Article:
So you're finally taking the European vacation of your dreams. Congratulations! But when you arrive, you realize that after crossing over multiple time zones, jet lag has hit you hard. How do you treat this temporary disorientation so you can enjoy your vacation? These four ways to recover from jet lag will have you energized and ready to explore your destination in no time.
Start Adjusting Before Your Trip
Your journey to jet lag recovery should begin before you even board a plane for your trip. A few days before you depart, start moving your bedtime closer in the direction of when it will be when you are in the time zone you are traveling to. For example, if you are traveling east, move your bedtime earlier in the evening so you start to wake up earlier. If you're traveling to the west, move your bedtime later in the evening. Although you will still probably experience jet lag when you arrive at your destination, there's a better chance that you won't face as harsh of an adjustment to the shift in time zone because of your preparation. Extend this tactic to the plane ride as well, as you should try to shift your sleep schedule on the plane to the time zone of your destination. If you have the ability to practice this strategy even slightly before departure, you could improve your chances of conquering jet lag quicker.
When your body is adjusting to a different clock than it is used to, be sure to drink plenty of water so you continue to function at your peak. As best as you can while adjusting, try to avoid large amounts of caffeine or alcohol, as these will further confuse your body's internal clock. When you are already facing a situation that is unfamiliar for your body, you'll want to keep things as basic and simple as possible. In terms of hydration, this means drinking more than enough water.
Stay In The Light During The Day
One way your body adjusts to a different time zone is by regulating itself in accordance with the light. After all, you've lived your entire life awake when it is light outside and asleep when it is dark. If it's daytime when you arrive at your destination, try to be outside as much as possible. Although you will most likely be exhausted, your body will still have a response to the light that should keep you awake until it's dark. The worst thing you can do when you arrive is go to sleep right away. This does nothing for your internal clock and keeps you away from the light and the natural functions your body has to keep you awake.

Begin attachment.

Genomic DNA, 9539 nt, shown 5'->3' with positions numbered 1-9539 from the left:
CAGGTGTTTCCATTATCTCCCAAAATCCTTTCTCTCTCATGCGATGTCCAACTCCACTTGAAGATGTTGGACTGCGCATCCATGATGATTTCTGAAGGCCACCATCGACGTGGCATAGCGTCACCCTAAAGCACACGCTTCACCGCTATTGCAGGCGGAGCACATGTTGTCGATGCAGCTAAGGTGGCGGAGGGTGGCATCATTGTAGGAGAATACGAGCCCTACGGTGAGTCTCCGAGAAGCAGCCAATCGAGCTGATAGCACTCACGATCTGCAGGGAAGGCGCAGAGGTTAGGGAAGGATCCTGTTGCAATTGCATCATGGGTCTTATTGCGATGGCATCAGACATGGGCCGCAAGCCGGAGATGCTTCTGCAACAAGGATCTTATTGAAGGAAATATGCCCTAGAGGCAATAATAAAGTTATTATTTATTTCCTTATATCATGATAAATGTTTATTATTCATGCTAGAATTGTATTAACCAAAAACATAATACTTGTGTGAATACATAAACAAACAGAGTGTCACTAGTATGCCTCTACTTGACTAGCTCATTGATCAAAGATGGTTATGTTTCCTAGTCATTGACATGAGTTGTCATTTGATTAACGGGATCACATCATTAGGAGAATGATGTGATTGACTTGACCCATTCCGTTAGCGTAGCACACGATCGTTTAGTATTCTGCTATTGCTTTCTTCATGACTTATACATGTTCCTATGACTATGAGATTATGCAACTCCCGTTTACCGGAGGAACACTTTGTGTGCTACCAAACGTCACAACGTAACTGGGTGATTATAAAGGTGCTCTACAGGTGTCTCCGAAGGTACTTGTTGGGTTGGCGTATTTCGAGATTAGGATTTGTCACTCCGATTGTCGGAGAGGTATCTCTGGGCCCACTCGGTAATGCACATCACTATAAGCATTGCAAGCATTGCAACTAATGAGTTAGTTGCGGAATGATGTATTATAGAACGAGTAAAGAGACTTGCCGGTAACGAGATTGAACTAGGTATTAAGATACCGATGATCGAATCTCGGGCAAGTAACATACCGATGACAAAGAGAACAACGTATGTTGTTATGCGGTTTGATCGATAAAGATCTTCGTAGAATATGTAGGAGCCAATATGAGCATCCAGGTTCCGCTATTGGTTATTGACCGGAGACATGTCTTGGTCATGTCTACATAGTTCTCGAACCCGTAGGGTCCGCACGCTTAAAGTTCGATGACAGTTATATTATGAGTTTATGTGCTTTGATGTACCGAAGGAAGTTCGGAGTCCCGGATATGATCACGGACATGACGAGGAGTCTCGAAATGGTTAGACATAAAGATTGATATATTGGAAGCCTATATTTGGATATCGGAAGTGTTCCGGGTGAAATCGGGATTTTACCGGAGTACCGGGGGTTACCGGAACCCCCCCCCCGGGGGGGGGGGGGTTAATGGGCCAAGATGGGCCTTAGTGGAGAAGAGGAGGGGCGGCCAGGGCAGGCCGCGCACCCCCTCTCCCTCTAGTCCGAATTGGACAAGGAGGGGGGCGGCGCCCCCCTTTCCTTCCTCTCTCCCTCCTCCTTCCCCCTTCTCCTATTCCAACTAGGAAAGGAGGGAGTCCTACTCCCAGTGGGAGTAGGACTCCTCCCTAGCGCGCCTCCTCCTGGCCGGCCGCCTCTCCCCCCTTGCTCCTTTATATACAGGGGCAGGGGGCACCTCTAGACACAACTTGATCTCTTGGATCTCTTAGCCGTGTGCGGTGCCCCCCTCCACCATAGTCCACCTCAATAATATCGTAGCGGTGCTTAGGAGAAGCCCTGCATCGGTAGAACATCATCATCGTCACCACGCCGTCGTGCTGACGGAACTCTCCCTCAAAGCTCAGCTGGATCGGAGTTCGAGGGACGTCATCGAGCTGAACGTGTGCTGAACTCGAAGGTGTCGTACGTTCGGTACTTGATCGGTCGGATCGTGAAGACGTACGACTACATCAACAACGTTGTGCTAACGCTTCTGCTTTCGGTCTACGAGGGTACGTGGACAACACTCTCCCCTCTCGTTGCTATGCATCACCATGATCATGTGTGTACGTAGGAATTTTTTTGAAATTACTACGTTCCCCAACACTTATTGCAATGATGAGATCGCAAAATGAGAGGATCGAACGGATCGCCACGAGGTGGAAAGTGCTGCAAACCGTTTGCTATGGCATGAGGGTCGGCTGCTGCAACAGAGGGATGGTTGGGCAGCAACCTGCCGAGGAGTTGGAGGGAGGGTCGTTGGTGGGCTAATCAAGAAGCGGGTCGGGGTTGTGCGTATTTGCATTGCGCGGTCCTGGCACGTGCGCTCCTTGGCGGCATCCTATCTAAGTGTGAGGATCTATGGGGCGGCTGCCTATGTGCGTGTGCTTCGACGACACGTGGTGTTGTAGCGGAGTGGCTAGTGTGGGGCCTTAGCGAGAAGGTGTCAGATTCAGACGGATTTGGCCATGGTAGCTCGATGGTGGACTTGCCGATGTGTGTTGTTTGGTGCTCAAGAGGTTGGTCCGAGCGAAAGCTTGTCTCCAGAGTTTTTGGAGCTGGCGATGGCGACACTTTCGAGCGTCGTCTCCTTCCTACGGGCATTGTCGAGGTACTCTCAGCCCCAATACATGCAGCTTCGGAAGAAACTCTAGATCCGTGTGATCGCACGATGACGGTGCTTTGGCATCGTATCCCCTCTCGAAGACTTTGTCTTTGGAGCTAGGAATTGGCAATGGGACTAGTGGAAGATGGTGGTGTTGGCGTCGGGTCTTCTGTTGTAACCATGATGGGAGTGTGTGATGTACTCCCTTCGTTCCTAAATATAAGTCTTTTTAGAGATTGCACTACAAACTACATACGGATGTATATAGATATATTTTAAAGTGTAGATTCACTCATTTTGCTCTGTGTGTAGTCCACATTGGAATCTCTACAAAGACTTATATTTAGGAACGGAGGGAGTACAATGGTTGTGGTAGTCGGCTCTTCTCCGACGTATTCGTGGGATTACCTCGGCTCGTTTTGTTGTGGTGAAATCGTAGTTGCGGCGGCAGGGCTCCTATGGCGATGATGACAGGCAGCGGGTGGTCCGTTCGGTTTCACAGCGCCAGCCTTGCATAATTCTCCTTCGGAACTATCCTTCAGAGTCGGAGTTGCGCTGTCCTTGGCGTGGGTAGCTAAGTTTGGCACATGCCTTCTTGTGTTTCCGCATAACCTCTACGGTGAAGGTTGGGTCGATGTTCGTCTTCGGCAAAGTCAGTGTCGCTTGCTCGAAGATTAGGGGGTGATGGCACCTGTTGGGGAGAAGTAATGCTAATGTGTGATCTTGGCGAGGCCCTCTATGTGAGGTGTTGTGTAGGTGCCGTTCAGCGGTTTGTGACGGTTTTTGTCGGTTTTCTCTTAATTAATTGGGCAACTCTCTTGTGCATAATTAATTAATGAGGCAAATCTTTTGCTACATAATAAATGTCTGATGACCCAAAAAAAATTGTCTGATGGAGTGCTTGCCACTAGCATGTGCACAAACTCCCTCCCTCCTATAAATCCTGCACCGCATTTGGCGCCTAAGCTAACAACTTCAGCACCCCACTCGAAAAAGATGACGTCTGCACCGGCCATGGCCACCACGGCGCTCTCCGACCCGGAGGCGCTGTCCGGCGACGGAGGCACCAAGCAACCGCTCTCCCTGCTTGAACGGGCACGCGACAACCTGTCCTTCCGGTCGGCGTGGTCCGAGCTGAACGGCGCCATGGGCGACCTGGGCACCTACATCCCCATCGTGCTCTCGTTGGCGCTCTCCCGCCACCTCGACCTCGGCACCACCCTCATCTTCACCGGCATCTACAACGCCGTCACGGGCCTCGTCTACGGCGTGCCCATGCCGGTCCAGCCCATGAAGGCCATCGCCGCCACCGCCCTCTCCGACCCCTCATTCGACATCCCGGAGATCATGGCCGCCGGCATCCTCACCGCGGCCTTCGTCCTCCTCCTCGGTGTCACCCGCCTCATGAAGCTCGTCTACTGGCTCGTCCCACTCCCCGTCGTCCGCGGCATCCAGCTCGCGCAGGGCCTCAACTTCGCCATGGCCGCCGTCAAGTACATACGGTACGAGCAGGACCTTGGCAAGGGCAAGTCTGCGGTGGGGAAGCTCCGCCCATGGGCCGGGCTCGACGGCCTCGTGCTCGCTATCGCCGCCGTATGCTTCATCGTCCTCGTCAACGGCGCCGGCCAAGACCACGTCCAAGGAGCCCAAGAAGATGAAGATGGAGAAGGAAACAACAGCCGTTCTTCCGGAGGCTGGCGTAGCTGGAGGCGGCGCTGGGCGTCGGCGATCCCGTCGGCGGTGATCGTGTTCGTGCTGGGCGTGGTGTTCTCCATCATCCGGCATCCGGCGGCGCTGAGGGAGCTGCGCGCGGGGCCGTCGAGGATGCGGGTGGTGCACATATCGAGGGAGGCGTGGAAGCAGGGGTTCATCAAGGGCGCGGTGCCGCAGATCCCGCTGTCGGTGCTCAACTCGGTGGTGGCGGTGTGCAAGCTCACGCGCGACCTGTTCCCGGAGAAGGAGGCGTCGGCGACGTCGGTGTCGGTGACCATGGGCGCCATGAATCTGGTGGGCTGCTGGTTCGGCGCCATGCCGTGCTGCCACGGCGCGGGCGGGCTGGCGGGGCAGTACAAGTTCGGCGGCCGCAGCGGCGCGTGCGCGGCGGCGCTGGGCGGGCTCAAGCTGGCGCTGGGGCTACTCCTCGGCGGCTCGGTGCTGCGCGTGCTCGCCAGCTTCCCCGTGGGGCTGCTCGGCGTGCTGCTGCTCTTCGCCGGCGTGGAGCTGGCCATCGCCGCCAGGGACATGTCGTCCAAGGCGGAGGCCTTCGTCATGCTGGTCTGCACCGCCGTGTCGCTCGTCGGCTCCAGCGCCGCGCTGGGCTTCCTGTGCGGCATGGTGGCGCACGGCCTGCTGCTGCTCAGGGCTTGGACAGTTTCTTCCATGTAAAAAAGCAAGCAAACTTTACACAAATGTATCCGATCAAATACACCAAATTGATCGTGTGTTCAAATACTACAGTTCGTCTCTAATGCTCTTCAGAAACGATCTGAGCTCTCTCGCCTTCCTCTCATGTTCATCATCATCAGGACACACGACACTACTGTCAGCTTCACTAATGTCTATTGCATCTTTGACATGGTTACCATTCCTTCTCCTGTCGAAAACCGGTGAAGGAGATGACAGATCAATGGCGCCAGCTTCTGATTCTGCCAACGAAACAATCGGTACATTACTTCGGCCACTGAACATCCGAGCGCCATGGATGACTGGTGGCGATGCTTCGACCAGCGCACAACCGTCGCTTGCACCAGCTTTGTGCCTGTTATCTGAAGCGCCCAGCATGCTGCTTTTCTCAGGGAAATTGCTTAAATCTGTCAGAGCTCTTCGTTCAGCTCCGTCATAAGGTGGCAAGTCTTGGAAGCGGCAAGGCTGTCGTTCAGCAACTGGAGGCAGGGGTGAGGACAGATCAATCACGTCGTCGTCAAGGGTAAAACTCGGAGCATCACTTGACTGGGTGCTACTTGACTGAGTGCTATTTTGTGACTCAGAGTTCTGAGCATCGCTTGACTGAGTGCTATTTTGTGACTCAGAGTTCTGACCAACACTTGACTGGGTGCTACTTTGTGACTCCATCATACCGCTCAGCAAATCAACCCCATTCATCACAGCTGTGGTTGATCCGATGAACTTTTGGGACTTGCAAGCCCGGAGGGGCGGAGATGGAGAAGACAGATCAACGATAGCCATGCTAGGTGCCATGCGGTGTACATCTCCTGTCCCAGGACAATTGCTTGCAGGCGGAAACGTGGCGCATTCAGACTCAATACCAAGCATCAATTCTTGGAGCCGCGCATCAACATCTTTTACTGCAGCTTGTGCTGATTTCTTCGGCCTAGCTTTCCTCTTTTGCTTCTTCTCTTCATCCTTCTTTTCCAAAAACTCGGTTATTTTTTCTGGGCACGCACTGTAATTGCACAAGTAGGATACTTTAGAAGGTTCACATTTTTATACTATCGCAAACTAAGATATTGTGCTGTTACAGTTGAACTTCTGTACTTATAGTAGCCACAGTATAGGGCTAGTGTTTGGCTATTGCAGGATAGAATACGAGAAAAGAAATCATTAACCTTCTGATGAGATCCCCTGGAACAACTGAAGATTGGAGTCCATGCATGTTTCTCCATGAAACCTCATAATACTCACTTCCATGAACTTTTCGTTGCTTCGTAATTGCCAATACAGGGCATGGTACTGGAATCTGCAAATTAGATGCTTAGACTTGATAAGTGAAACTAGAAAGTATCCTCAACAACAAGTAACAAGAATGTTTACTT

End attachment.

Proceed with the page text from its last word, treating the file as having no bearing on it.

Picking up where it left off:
Focus On Eliminating Sleep Distractions
When you do make it to the night and it's time to fall asleep, try to eliminate distractions as much as you can to get a deep, normal night of sleep. Essentially, you should be doing all you can to get to REM sleep. Wondering how to get more REM sleep? Try to avoid any stimulants (such as caffeine) within six hours of falling asleep. Also, try to have as normal of a day as possible, despite how tired you might be. If you can wear yourself out during the day with lots of walking and exercise, you'll be more tired at night and able to reach REM sleep more easily. REM sleep will deliver the recharge your body needs to get back up and be free of the constraints of jet lag the next day, which in the limited space of a vacation can be key to getting the most out of your trip.
Many people wait their entire lives for a trip across multiple time zones, spending years saving the money and finding the right time to take the vacation. The last thing you want to happen when the trip finally comes is to have it ruined by the inconveniences of jet lag. By adjusting before your trip, hydrating, staying in the light during the day, and focusing on eliminating sleep distractions, you can find a quick recovery from jet lag and get the most out of your vacation.